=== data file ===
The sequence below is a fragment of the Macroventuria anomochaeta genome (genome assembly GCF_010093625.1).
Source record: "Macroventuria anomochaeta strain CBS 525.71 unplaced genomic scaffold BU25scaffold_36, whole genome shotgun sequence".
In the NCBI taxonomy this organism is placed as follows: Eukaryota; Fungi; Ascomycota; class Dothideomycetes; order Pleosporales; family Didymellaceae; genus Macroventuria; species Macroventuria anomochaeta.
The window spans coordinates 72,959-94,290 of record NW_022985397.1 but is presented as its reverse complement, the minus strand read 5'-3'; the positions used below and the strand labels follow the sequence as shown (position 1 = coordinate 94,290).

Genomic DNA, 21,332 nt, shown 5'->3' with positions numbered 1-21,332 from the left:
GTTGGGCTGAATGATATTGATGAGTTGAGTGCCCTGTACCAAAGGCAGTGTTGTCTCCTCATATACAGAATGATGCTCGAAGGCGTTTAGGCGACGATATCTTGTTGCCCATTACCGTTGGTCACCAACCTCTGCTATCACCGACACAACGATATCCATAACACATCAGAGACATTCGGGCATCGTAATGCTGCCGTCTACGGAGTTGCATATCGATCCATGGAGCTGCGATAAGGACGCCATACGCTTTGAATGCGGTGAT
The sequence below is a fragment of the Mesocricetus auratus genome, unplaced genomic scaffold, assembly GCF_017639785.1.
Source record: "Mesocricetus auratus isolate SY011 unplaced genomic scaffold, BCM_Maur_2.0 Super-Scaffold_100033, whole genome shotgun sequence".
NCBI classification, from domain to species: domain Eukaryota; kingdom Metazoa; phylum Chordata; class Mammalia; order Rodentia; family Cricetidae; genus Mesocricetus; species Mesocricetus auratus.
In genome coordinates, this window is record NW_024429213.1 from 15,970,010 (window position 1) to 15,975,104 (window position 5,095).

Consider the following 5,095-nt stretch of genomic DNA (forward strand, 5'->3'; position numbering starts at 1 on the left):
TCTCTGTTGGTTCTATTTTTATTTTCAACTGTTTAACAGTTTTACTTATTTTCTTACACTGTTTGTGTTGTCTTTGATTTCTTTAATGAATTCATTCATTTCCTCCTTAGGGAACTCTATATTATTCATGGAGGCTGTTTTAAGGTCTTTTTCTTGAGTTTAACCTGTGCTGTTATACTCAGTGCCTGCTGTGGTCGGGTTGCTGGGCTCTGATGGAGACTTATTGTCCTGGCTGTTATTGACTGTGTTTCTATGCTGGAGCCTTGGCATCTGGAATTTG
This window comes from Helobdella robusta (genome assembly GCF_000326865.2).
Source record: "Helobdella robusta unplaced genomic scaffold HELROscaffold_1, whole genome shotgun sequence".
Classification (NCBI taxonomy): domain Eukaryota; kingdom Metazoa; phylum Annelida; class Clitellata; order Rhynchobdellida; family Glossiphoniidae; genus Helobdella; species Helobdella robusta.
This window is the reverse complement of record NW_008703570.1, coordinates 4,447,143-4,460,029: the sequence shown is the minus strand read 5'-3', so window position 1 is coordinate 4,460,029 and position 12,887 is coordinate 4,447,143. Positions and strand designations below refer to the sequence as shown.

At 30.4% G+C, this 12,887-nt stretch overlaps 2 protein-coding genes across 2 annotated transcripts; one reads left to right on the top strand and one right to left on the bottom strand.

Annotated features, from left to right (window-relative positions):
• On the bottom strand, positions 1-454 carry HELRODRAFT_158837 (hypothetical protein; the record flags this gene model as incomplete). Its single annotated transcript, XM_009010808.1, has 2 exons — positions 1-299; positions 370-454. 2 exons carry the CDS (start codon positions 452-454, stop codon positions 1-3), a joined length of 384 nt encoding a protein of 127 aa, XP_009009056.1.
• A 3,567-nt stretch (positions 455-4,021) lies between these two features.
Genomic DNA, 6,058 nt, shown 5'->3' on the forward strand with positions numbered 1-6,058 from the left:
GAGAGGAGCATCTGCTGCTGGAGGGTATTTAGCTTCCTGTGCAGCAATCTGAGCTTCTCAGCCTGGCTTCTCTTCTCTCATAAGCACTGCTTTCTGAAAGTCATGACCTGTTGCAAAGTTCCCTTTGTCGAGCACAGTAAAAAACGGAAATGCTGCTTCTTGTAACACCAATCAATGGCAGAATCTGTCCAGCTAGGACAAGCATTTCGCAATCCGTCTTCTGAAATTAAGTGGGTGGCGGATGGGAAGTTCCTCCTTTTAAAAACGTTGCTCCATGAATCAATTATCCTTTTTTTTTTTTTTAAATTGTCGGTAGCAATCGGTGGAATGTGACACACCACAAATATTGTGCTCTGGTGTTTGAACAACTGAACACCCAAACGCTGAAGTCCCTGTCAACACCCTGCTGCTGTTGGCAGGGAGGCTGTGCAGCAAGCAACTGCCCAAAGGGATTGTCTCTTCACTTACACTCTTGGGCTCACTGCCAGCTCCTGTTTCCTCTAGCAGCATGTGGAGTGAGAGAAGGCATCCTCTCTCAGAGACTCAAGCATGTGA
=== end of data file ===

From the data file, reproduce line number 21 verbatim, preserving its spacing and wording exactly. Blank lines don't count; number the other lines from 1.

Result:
Genomic DNA, 6,058 nt, shown 5'->3' on the forward strand with positions numbered 1-6,058 from the left: